Like our education funding system in general, this tax rate buy-down is unsustainable, and, while it is appreciated to keep taxes lower than they would be otherwise, it cold mean a spike in property taxes next year.

As is the case every year, numerous proposals to increase taxes on Vermont families and businesses emerged to fund pet projects. In the end, though, there was a tax package that actually included some positive changes:

  • An increase in the estate tax exclusion from $2.75 million to $4.25 million in January 2020, and $5 million in January 2021;

  • An expansion of the Downtown Tax Credit Program from $2.4 million to $2.6 million;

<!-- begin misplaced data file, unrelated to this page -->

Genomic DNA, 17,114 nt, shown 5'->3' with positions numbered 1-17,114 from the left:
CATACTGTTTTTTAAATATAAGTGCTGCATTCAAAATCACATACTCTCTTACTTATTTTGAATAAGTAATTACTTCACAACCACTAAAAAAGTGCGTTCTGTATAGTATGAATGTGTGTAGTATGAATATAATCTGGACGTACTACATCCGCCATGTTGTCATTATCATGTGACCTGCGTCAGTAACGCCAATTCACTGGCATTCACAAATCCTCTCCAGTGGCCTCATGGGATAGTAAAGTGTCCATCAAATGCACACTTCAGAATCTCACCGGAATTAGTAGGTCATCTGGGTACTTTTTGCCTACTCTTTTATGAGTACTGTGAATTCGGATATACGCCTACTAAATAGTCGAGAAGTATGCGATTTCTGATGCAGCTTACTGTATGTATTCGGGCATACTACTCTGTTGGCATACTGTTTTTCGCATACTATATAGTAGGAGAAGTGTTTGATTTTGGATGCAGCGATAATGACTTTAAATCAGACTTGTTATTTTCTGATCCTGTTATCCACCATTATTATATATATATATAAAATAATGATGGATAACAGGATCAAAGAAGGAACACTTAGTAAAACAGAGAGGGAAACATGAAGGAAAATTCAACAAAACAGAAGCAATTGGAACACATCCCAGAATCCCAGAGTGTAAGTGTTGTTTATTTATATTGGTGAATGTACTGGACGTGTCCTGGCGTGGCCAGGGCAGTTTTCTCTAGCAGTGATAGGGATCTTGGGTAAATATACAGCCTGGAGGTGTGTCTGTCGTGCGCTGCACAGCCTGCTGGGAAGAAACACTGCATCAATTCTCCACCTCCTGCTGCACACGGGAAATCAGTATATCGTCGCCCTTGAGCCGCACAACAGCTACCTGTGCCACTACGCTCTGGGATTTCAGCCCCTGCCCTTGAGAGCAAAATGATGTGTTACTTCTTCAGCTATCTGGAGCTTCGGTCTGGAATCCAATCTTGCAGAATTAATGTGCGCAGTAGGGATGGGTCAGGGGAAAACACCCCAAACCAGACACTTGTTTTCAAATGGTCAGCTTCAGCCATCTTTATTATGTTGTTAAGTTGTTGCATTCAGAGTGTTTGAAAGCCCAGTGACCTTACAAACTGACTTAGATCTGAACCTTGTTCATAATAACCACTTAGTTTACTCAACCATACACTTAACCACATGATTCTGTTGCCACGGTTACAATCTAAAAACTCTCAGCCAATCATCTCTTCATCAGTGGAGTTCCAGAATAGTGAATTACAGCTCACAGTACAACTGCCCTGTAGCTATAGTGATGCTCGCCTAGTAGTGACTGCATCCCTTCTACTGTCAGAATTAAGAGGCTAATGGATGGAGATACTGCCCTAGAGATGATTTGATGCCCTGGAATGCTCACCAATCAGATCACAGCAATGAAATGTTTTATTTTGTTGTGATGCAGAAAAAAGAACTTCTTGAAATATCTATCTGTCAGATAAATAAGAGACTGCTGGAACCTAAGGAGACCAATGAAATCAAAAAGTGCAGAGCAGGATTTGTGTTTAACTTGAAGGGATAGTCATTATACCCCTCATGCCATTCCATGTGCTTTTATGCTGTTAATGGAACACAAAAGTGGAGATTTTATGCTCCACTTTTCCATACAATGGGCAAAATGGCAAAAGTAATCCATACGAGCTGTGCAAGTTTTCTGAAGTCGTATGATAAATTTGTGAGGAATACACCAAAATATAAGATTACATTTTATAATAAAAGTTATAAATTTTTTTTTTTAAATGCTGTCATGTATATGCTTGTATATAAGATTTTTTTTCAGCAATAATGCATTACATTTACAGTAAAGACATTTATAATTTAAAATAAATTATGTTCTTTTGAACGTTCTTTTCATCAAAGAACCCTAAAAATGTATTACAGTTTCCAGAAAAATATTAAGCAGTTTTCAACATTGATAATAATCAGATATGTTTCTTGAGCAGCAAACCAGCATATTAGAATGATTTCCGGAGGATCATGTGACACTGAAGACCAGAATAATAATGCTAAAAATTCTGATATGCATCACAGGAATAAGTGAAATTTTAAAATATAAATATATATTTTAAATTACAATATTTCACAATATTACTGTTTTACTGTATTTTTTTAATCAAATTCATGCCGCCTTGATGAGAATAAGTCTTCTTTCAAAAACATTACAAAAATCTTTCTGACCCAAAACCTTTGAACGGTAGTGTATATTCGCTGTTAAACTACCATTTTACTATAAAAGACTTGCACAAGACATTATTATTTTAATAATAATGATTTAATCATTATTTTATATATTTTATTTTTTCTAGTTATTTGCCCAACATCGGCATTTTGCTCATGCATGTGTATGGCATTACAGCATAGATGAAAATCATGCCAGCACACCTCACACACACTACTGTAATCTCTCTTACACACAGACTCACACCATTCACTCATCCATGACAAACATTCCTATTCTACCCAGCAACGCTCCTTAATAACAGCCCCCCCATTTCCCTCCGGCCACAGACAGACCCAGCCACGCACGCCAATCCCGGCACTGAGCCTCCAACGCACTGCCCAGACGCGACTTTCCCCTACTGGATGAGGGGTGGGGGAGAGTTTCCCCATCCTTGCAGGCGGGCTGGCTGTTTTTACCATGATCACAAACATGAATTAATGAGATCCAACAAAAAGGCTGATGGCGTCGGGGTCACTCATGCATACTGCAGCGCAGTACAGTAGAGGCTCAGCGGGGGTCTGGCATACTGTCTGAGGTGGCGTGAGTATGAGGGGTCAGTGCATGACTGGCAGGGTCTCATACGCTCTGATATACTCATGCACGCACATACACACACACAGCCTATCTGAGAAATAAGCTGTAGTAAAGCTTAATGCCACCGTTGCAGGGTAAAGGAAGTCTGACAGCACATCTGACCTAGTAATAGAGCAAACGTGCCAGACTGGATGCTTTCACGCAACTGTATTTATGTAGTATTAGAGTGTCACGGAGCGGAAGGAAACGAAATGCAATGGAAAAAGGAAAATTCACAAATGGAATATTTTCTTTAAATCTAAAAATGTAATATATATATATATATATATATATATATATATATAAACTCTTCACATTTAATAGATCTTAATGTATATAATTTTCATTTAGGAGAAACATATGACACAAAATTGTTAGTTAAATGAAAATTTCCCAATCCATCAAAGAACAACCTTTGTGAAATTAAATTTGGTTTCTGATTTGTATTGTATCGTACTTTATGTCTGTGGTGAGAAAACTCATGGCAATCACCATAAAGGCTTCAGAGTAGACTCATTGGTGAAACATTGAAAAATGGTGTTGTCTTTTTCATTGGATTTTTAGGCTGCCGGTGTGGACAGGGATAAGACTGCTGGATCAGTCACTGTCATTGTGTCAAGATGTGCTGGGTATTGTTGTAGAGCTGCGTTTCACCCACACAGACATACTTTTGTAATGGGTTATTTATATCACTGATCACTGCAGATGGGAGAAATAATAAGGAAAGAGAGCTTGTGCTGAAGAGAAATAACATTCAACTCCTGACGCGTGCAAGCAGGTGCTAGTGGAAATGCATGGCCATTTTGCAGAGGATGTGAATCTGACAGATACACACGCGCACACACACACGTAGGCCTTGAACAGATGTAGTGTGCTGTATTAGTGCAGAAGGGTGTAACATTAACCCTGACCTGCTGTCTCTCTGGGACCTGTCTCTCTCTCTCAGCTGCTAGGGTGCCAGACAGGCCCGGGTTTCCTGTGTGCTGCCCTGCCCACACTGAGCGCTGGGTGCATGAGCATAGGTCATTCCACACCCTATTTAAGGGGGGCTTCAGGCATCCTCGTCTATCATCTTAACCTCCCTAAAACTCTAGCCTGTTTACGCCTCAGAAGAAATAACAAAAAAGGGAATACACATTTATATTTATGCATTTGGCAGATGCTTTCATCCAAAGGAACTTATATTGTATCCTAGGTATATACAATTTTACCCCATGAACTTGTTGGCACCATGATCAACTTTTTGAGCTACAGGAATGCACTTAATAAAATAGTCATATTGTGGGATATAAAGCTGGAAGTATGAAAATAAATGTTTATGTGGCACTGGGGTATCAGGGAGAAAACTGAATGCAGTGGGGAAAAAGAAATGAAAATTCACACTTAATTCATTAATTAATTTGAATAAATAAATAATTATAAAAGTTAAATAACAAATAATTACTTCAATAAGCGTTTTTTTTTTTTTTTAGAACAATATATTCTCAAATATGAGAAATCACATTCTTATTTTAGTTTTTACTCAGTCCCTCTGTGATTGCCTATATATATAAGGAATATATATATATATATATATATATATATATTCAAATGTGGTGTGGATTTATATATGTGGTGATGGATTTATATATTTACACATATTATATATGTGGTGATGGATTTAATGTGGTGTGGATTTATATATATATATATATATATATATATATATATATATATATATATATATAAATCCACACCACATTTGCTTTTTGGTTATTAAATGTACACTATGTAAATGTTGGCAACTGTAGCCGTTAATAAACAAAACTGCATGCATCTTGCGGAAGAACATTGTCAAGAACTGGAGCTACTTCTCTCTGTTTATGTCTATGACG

• The institution of a deduction for medical expenses within the personal income tax that will allow Taxpayers to deduct any medical expenses beyond Vermont's standard deduction and personal exemptions (with some exceptions);

  • The expansion of the cap on the Affordable Housing Tax Credit and the First-Time Homebuyer Tax Credit to $125,000 each;

  • A change in the definitions of "operator" and "rent" to include Online Travel Agencies, to ensure the OTAs remit to the state the entire tax collected from the client; and

  • Changes to the Land Gains Tax such that it would apply to a much smaller number of transfers - only land subdivided by the transferor within 6 years prior to the sale or exchange would be subject to it, and it exempts land transferred in a downtown, village center, or new town center.